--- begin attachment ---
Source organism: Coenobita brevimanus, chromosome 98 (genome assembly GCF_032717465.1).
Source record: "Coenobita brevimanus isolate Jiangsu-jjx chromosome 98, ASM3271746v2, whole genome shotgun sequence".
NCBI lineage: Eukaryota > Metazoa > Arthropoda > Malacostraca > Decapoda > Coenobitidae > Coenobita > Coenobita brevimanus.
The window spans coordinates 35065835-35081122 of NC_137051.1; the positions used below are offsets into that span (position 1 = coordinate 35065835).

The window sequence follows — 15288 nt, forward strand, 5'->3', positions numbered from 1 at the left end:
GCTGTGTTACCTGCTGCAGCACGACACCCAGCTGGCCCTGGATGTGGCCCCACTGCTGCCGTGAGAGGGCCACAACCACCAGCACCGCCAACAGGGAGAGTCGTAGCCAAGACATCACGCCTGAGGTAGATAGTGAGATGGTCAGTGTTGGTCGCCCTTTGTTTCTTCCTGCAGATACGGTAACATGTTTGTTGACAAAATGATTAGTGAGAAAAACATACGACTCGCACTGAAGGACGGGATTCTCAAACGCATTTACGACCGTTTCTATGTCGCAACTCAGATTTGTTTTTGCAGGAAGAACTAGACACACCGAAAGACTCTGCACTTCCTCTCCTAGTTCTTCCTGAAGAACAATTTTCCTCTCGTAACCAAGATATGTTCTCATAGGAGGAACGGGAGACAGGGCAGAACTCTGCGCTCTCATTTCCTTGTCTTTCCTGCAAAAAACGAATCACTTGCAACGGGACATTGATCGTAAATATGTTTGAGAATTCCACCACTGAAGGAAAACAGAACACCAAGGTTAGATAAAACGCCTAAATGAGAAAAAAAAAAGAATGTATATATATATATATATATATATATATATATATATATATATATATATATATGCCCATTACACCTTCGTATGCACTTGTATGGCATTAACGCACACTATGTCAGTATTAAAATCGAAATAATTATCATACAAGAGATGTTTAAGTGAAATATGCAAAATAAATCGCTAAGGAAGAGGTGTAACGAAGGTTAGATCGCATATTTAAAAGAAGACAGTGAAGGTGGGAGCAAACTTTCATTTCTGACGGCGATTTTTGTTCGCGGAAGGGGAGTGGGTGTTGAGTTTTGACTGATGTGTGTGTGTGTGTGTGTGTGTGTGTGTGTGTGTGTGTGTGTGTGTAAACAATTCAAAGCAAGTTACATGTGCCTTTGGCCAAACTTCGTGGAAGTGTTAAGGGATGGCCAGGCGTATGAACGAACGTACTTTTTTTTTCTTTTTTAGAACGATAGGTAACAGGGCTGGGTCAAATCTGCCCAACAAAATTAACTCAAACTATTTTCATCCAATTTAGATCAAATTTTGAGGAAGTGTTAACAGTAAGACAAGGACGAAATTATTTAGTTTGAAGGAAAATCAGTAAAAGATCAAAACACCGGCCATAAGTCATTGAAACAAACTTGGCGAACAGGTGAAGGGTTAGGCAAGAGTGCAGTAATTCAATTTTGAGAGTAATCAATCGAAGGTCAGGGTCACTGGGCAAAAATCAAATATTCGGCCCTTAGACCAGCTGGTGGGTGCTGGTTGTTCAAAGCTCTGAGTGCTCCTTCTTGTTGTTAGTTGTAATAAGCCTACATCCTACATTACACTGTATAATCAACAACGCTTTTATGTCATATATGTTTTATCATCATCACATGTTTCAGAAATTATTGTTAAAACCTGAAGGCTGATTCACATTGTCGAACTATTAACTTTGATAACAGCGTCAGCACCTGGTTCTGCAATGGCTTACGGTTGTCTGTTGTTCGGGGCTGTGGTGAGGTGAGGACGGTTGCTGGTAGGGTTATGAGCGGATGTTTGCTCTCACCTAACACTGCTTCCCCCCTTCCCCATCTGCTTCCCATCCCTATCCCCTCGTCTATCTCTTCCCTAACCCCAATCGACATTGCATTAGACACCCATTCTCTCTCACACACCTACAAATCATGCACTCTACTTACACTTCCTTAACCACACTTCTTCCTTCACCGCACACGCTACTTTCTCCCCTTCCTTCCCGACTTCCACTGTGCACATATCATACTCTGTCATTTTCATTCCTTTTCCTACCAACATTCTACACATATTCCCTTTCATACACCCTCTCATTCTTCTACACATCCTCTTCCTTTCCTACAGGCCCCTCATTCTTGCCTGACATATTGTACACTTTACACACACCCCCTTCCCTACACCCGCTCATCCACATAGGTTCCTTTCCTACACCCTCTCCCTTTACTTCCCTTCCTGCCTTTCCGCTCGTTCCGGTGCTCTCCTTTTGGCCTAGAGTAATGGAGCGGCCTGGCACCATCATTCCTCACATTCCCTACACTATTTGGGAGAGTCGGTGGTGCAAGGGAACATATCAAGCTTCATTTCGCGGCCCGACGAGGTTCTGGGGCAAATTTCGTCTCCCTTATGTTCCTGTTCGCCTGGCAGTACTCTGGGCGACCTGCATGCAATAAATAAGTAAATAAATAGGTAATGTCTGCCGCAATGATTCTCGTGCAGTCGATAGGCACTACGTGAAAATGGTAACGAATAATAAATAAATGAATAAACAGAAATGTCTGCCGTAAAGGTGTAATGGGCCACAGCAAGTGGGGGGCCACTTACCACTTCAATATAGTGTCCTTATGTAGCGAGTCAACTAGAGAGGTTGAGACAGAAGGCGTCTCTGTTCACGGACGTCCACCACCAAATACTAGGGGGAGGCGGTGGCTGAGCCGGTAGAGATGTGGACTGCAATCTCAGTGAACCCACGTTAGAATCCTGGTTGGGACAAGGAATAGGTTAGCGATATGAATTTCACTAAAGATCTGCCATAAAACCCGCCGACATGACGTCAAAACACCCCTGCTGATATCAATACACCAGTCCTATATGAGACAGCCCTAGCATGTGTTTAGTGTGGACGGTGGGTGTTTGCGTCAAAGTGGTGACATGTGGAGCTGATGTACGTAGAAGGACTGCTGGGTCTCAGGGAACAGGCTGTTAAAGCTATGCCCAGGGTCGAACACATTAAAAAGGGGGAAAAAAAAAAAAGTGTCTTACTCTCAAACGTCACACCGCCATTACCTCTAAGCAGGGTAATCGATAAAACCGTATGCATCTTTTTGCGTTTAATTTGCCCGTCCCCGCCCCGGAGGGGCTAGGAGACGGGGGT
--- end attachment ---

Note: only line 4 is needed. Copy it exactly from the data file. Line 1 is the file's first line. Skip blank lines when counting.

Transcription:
The window spans coordinates 35065835-35081122 of NC_137051.1; the positions used below are offsets into that span (position 1 = coordinate 35065835).